NEW YORK CITY — A Brooklyn City Councilman is looking to make it illegal for police officers to have sex with people in their custody in the wake of an investigation into two Coney Island detectives accused of raping a teenager.
Councilman Mark Treyger, who represents Coney Island, said he would draft legislation that would close the existing loophole in the law — which bans correctional and parole officers from having sex with detainees or parolees on the job, but does not prevent on-duty police officers from having sex with people they encounter in the course of their work.
Treyger has joined a chorus of other advocates and critics in arguing that the power differential between police and civilians should make sex between them automatically nonconsensual, an issue that has come to the fore after the detectives accused of the Coney Island rape claimed to have had consensual sex with the teen.
“Necessarily, the power dynamics between a trusted agent of our criminal justice system and an individual under supervision mean that no sexual consent can be given entirely free from coercion,” Treyger wrote in a statement posted online. “We do not need a change in laws, however, to understand that what occurred was deeply, morally wrong.”
The push for legislation comes as the Brooklyn District Attorney’s office investigates detectives Richard Martins and Eddie Hall, who are accused of handcuffing an 18-year-old during a traffic stop, forcing her to perform oral sex and raping her in an unmarked van.
Both detectives, along with their supervisor, 22-year NYPD veteran Sgt. John Espey, have been stripped of their guns and badges and placed on desk duty pending the outcome of the investigation. According to the woman’s lawyer, the pair picked up the young woman during a traffic stop in Calvert Vaux Park in Gravesend and drove her to a nearby Chipotle parking lot, where they told her she could have sex with them or go to the precinct.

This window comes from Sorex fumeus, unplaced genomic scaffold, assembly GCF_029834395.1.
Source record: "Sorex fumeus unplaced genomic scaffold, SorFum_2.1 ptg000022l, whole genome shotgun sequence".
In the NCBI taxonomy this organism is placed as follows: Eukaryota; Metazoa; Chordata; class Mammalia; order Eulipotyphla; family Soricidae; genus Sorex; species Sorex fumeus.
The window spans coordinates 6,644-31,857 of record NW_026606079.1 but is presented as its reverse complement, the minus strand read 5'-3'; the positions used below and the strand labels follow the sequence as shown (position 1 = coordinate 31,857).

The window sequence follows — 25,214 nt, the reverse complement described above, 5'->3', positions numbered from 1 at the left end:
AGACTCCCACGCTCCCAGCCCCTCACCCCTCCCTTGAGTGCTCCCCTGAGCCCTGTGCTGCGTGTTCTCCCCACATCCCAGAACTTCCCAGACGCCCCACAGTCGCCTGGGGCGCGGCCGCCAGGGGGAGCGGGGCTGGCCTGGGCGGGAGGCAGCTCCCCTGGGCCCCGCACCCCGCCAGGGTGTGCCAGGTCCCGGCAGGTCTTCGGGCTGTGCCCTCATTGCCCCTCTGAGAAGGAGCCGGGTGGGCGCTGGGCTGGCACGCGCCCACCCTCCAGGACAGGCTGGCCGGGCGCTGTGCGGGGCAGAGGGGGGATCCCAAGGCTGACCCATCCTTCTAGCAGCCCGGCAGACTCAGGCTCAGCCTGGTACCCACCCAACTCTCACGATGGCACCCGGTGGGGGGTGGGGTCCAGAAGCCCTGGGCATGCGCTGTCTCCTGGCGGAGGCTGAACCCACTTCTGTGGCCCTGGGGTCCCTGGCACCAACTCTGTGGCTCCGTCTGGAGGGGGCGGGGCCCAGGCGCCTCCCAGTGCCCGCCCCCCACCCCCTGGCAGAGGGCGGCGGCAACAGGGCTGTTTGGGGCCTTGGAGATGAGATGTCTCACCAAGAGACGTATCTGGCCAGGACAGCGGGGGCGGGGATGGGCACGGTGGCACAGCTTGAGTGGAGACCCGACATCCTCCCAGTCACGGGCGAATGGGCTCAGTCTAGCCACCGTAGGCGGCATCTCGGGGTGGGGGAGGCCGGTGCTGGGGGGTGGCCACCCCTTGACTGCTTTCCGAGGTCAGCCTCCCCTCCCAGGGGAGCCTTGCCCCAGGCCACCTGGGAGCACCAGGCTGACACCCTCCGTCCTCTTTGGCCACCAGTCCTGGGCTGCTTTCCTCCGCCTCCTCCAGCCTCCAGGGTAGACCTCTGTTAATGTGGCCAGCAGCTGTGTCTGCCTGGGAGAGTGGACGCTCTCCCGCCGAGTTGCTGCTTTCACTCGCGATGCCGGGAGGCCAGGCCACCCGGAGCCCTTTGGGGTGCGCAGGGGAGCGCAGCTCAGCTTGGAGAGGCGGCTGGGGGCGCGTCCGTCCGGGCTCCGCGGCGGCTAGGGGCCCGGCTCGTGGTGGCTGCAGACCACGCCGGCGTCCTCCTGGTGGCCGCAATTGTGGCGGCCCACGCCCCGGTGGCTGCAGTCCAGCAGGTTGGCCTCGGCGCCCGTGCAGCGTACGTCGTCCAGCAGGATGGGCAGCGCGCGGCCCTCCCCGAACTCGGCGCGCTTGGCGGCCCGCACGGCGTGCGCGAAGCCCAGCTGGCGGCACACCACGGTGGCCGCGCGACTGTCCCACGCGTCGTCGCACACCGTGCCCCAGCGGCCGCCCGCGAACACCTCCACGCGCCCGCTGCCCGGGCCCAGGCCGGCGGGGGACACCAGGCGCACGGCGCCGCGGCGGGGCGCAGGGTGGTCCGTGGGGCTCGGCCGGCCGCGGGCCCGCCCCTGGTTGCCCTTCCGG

The lawyer, Mark David, said both detectives forced her to perform oral sex on them and one of them raped her, all while she was handcuffed. But the officers have claimed it was consensual, sources said.
Treyger said the incident should be considered a crime no matter what, lamenting the effect it could have on relations between police and the community.
“The abuse of power exercised by these two detectives rattles the foundations of positive police-community relations that the law enforcement community has been working to build,” he wrote.
Treyger urged his fellow lawmakers in the state Senate and state Assembly to address the matter with new legislation as well.
At an unrelated press conference Tuesday, Mayor Bill de Blasio declined to comment on the specifics of the case but said he did not understand how someone in police custody could consent to sex.
"I don’t see how that’s possible, honestly,” he said. “Any instance like this needs a full investigation so I’m not going to comment on the specific situation under investigation, but as a broad notion, I find it very troubling.”
The case has prompted at least one protest, and the detective’s attorneys were met with a wave of outrage after a letter was leaked to the New York Post in which they called into question the woman's credibility based on her online presence.
“This behavior is unprecedented for a depressed victim of a vicious rape,” the lawyers wrote, according to the Post.
A spokesman for the Brooklyn DA’s office declined to comment about the case, but lambasted the lawyers for the letter.
“Without commenting on this ongoing investigation, defense counsel’s characterization of how a rape victim should behave is inaccurate, inappropriate and demeaning,” spokesman Oren Yaniv said.
Mark Bederow, the attorney representing Martins, declined to comment about specifics, but cautioned against a rush to judgment.
“Rather than assume the accuracy of very specific and unchallenged allegations repeatedly disseminated to the media by a plaintiff’s attorney, I strongly urge people to withhold judgment until all of the evidence is carefully scrutinized,” he wrote in an email.
Hall's attorney, John Arlia, declined to comment.
A police spokesman did not immediately respond to a request for comment.